Application of the Month
Feeling The Pressure?
July, 2013 - View all Application Examples
There are a lot of industrial applications for gear products in harsh environments with not a lot of sources for them. Some of those applications require operating under water. I’d say that’s pretty harsh. But it’s something we’ve been able to offer in a number of instances.
A customer recently approached us with a request for a gearbox to be used in a wastewater treatment plant. We had done other applications for this customer, but this one had to be able to operate underwater. They were designing an agitation system, which in this case, included an impeller that slowly rotated to keep sediments from accumulating on the bottom of the wastewater reservoir.
There are a variety of other aerators, agitators and scrapers that require gearboxes with corrosion resistant properties in wastewater treatment plants. Whether it’s municipal or industrial waste processing can make a difference in the contaminates present and therefore the possibility of alternate protection options being necessary.
Most of these types of devices require the gearbox to be near or suspended over the reservoir. There is always a high moisture condition since it’s usually outside and subjected to the elements. In our application, the gearbox was to be submerged up to 15 feet deep below the surface, so additional factors had to be considered.
Although the complete design details were not divulged, the basic concept was to have a high ratio fractional horsepower gearmotor rotate a line shaft that reached to the bottom of the reservoir where it would drive a 1:1 ratio bevel box that in turn drove the agitating impeller. It was this bevel box that we were requested to supply.
The performance requirements were not overly demanding. Gearbox speed was only going to be between 6-8 rpm and the torque required was less than 100 ft/lbs. But they wanted to calculate for a 10-year service life and there was that condition of operation under water.
With this information, the basic parameters of the application had been outlined. We knew torque, speed, gearbox ratio and life required. Those were the factors needed to select the gearbox size. Still to be determined was a protection system to avoid corrosion, an appropriate lubrication and a sealing system to withstand the water pressure at 15 feet deep.
While bearing life calculations can be performed to alter standard gearbox catalog ratings, we chose to use a service factor of 2.5 to get the extended life. Because the actual load was going to be somewhat variable due to contaminant viscosity variances, an accurate analysis wouldn’t really be possible. Using this factor, we chose our Tandler size A1 spiral bevel gearbox in shaft arrangement I, with a ratio of 1:1.
Because the rotational speed was so slow, shear friction and its affects on lubrication breakdown and heat build up were non-consequential. So instead of the standard ISO VG68 oil used in typical industrial applications, we decided on a synthetic liquid grease. This included the extreme pressure additives necessary to reduce gear and bearing wear while allowing us to provide a virtual lifetime lubrication scenario, eliminating the need for general maintenance of the gearbox.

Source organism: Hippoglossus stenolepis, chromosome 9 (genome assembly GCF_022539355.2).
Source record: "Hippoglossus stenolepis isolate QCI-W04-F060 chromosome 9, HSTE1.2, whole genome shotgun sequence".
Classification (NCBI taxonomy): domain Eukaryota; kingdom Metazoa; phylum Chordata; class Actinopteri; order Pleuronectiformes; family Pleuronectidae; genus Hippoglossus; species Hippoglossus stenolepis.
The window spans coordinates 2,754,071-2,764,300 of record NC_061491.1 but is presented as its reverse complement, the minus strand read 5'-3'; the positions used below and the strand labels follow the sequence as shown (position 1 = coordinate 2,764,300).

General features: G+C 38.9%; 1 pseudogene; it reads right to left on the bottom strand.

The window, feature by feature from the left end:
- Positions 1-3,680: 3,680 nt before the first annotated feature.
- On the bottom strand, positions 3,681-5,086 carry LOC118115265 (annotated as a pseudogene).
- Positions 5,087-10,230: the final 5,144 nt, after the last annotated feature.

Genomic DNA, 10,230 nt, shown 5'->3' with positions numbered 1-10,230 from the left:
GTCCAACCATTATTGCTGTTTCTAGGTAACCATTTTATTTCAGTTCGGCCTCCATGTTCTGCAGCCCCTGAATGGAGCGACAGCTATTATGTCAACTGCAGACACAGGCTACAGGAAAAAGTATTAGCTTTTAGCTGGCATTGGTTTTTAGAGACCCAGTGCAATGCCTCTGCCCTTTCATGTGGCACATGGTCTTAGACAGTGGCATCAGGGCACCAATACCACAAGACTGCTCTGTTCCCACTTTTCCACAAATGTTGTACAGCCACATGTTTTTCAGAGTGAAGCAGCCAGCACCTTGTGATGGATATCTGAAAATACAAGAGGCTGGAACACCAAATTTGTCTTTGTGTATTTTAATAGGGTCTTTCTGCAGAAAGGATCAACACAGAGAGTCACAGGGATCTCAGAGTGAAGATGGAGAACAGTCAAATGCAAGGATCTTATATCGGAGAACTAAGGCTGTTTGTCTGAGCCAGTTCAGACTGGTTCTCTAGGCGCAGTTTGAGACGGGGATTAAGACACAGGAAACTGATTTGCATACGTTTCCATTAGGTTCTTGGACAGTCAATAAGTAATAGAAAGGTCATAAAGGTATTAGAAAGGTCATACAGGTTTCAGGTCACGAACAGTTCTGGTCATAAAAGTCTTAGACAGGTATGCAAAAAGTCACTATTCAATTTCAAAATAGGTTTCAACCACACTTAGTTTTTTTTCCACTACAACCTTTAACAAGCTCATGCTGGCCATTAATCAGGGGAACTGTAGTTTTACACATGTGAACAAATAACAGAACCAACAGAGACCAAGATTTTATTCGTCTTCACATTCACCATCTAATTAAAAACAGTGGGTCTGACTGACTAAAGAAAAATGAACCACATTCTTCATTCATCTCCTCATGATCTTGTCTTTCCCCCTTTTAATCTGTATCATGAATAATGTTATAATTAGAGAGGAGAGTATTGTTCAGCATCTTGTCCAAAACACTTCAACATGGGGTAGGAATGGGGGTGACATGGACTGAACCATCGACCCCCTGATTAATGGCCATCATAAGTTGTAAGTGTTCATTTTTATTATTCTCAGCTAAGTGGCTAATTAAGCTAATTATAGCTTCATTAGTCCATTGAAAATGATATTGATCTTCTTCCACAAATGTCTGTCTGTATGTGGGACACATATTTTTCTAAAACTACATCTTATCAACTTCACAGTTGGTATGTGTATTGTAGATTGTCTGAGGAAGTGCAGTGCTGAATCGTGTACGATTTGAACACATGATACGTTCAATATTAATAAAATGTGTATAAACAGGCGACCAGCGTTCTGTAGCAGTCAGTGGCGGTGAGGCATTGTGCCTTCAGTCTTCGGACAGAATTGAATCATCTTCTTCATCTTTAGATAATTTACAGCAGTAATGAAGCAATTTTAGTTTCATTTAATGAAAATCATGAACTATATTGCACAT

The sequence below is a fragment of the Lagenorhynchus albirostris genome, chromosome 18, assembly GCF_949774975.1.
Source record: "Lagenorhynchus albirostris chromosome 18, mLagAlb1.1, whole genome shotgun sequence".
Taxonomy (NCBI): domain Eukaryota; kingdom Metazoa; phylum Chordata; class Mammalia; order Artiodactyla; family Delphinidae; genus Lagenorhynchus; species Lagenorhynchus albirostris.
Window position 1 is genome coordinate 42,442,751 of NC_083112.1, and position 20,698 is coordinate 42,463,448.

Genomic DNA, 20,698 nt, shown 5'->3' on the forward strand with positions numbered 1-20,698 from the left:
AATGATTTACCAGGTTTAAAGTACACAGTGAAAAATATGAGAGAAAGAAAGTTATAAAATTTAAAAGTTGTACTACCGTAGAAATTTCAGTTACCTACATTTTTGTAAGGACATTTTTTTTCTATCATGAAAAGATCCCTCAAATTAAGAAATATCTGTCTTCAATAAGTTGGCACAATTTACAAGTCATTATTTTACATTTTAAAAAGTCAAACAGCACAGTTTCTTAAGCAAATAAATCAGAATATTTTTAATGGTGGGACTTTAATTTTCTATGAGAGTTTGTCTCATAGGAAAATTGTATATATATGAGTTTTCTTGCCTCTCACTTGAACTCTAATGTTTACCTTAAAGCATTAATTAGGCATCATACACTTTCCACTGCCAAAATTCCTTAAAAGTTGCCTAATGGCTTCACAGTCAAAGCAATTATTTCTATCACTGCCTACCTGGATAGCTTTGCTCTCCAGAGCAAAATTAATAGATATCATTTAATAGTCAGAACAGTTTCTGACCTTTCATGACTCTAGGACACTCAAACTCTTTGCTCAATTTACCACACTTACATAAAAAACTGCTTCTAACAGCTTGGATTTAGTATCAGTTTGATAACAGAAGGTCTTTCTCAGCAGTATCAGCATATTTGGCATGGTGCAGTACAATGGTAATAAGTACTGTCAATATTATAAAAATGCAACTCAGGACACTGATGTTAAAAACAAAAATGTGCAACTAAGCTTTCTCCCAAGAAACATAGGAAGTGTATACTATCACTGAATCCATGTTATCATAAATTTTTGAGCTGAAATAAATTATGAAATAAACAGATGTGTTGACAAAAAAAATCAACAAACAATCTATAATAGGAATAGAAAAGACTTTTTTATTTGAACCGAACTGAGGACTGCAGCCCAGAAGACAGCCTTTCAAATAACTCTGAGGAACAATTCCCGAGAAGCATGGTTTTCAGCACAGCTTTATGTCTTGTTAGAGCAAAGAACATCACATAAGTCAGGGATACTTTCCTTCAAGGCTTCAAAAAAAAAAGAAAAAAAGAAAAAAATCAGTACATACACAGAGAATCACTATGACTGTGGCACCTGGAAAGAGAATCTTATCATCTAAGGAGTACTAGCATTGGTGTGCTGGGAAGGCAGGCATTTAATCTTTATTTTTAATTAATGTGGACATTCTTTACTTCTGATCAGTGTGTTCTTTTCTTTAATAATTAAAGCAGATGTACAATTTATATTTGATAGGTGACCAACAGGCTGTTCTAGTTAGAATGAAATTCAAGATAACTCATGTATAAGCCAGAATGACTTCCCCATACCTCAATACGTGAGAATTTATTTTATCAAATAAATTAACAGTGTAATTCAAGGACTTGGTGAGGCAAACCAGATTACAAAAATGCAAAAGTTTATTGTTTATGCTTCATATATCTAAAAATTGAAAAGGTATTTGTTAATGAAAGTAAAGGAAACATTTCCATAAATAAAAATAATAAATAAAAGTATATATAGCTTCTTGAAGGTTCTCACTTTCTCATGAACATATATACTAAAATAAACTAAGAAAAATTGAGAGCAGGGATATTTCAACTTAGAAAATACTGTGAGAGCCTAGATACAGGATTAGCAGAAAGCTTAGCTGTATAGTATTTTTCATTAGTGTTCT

To protect the housing from corrosion, we employed the QPQ, or Tufftride (PDF - 1.4MB), process. This is a carbon surface hardening process that changes the molecular structure of the cast iron surface without affecting the dimensions, giving it a black color. This system is often used on a variety of external automotive components to protect against corrosion from water and road salt. Custom stainless steel housings were deemed cost prohibitive and unnecessary for this purpose.
However, the shafts, keys and all fasteners were made out of stainless steel, which provided the best protection. These components were not that much more expensive than plating standard production parts and offered much more reliable corrosion resistance.
A sealing system to withstand the water pressure was a little more tricky but doable. Because of the low speed, resulting in limited shaft to seal friction, we were able to modify the end plates and bearing caps to incorporate a series of special o-rings. This design kept the grease in and water out.
In all, we were able to provide a design that provided the long life and reliable operation that the customer was unable to find from another source.
We’ve done other underwater applications from nuclear rod actuation in cooling pools to off shore tidal power generation. Each one of these applications has its unique characteristics of speed, torque and environmental challenges. Perhaps these will be highlighted in future application articles.
While DieQua offers an extensive range of standard gearboxes and speed reducers, it’s our ability to analyze unique requirements and modify existing designs to satisfy them that sets us apart. Our vast experience in providing customized solutions to a wide variety of industries can be a valuable asset to your engineering team in helping to solve the unique challenges that often come up.
So, next time you are stymied with an environmental or performance gearbox issue, give us a call. It’s likely we’ve already done something like it before.
Director of Sales, Marketing, and Technical Support
Did you know that DieQua publishes a monthly email newsletter that features interesting articles just like this one?
Our newsletter was designed to be a little different than other manufacturer's newsletters that are primarily product centric. While products and services available from DieQua are highlighted, other elements revolve around the personal and professional development of the design engineer.
To receive this newsletter, please visit the registration page and fill out your information.